Canada to welcome cruise ships back starting in November
VICTORIA -- The federal government has given the green light for cruise lines to return to Canadian waters starting in November.
Previously, the federal government said that cruise ships would be banned until at least February 2022.
Now, cruises will be able to dock in Canada if they can meet all federal health requirements starting Nov. 1, 2021, according to federal Transport Minister Omar Alghabra.
"As Canadians have done their part to reduce the spread of COVID-19, our government continues to work hard to safely restart our economy and build back better," said said Alghabra, in a release Thursday.
"We will welcome cruise ships — an important part of our tourism sector — back in Canadian waters for the 2022 season."
Alghabra acknowledged that the federal government previously said that cruise ships would not be allowed back into the country until 2022 while speaking at a news conference Thursday.
However, he said that Canadians' "extraordinary work" during the pandemic, including high vaccination rates, means that the federal government is comfortable with accelerating its timeline.
Alghabra noted that by reopening ports in 2021, cruise lines can prepare for a full 2022 season in Canada. He added that the Nov. 1 start date also aligns with U.S. cruise plans.
While the federal government is lifting some restrictions in the fall, Alghabra says Canada is still currently advising that Canadians do not travel on cruise ships outside of the country.
"We must remain vigilant," said Alghabra, adding that the pandemic is "not over."
Cruises have been barred from docking in Canadian ports since March 2020 due to the COVID-19 pandemic.
The ban was a blow to the $4-billion industry that generates approximately 30,000 direct and indirect jobs, according to the federal government.
"Our local economy has definitely taken a hit, but thanks to residents shopping local and supporting their friends and neighbours businesses, many businesses are still making it work," said Victoria Mayor Lisa Helps in a statement Thursday.
"My thanks to the federal government for doing the necessary work to keep Canadians safe during the pandemic, but also for understanding how much the cruise industry means to the entire South Island and for making this announcement today to give predictability and certainty to the industry going forward," she said.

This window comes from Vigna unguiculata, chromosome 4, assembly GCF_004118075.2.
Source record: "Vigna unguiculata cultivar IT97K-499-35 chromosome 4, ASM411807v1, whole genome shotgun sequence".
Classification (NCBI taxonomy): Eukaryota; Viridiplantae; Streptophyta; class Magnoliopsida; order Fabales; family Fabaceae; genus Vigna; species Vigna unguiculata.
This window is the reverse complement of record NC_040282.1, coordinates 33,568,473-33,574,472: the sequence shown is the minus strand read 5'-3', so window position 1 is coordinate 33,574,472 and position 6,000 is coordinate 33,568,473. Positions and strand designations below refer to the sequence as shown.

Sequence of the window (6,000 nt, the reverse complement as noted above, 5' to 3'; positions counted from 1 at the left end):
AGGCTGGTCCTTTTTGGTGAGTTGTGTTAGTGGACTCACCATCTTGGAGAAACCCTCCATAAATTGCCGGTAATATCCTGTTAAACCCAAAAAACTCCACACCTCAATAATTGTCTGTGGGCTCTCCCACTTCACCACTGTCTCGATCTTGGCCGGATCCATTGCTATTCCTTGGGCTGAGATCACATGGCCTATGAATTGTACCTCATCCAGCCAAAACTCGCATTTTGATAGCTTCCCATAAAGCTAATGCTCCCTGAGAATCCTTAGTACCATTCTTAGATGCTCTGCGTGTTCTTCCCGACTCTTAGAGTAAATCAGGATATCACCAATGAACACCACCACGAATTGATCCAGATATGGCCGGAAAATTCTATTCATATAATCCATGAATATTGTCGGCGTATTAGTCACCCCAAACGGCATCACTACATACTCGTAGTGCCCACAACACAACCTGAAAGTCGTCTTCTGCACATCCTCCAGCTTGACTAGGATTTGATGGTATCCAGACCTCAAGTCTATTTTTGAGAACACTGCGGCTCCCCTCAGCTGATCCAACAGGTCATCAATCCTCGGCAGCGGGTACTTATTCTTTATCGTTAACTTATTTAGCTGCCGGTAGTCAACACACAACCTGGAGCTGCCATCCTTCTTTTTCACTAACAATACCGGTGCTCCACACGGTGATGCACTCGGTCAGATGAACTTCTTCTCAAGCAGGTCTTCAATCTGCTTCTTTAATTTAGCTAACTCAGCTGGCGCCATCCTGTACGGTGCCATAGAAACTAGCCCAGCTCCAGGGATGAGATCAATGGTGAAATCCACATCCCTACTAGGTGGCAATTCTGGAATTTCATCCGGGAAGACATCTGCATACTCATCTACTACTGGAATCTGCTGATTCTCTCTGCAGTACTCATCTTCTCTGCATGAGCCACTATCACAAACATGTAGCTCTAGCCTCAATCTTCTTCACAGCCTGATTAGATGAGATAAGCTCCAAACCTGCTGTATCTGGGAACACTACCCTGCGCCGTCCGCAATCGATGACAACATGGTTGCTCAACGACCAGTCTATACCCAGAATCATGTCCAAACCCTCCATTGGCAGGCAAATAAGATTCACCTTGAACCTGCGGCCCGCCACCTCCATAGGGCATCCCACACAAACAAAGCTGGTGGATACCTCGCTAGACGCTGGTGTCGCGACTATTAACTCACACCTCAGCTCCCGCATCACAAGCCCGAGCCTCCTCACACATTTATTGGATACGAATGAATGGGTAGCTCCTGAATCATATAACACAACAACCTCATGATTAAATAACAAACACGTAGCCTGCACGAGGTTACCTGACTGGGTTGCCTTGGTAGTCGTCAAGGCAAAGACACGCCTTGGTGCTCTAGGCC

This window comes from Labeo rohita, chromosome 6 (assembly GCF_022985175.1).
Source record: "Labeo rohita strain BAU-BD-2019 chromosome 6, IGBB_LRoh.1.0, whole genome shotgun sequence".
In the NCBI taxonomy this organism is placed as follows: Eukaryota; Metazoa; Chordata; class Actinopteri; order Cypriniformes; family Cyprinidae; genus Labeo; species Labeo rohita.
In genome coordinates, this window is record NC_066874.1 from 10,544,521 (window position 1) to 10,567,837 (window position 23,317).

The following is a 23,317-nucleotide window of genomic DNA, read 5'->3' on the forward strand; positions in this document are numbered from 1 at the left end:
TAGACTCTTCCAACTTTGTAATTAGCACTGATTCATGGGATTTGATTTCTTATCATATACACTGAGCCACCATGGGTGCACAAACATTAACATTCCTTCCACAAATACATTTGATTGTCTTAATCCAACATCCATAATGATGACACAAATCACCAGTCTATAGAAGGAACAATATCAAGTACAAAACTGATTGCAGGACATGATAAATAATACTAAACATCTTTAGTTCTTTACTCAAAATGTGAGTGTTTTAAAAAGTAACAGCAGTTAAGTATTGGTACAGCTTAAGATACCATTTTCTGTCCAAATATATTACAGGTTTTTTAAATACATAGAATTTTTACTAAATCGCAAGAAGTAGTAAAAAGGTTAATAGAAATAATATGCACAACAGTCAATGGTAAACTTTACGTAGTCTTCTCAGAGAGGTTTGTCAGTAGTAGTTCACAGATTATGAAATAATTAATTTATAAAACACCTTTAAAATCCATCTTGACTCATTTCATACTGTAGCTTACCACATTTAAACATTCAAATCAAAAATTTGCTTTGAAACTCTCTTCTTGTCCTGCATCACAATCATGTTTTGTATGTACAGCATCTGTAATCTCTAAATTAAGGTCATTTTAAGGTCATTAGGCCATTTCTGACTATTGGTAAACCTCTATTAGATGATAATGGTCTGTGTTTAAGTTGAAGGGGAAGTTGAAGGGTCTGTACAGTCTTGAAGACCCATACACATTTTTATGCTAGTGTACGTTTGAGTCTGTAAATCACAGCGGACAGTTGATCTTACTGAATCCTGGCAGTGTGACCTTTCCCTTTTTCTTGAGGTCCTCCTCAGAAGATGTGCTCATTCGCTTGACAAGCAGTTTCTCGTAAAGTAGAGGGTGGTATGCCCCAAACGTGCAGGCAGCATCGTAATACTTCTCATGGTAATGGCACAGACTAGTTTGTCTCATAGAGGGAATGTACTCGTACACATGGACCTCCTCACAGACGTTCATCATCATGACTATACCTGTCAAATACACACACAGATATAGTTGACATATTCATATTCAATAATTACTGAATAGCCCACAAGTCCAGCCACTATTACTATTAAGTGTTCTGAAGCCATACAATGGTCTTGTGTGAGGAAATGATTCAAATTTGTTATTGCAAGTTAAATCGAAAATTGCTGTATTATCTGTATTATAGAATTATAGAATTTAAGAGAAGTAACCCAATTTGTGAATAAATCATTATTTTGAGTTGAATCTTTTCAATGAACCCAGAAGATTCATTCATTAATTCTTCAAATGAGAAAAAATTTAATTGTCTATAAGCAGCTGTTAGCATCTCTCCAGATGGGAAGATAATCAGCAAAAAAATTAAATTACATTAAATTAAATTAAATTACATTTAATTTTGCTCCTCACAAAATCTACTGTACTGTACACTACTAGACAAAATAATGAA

B.C. Transportation Minister Rob Fleming adds that the provincial government is excited about welcoming cruise ships back to the region.
Fleming says the move is "based on science and evidence" and that the cruise industry will help the B.C.'s economy rebound from the pandemic.
WILL CRUISE SHIPS ACTUALLY ARRIVE IN CANADA THIS YEAR?
Canada's transport minister says he believes it's unlikely that large cruise lines will actually dock in Canada at the end of the year.
Instead, Alghabra says Thursday's announcement simply provides certainty for large cruise lines that they can return to Canada in 2022 as they plan their international schedules.
Alghabra notes that some smaller, more flexible cruise operators may arrive in Canada by the end of 2021.
Both the federal and provincial transport ministers say they're working hard to ensure that U.S. cruise lines will return to Canadian ports, after the United States passed legislation that would temporarily allow cruises to bypass foreign ports amid the pandemic.
In May, the U.S. passed the Alaska Tourism Restoration Act, which allows American cruise lines to temporarily bypass Canadian ports. Previously, U.S. cruises were required to dock in at least one foreign port between two American ports.
Since then, bills have been proposed to make that legislation permanent.
Alghabra says the federal government is working with partners in the U.S. to ensure that the cruise industry returns to "business as usual" next year.
B.C.'s transportation minister added that Thursday's announcement should alleviate some U.S. concerns about a prolonged cruise ship ban in Canada. Though he said it was difficult to speculate on the future of American politics.
Alghabra says the federal government is still working with its health experts, and B.C. health officials, on narrowing down what health requirements will be in place for cruise lines and travellers.
He says that Canadians should "stay tuned" for details on those health requirements later this year.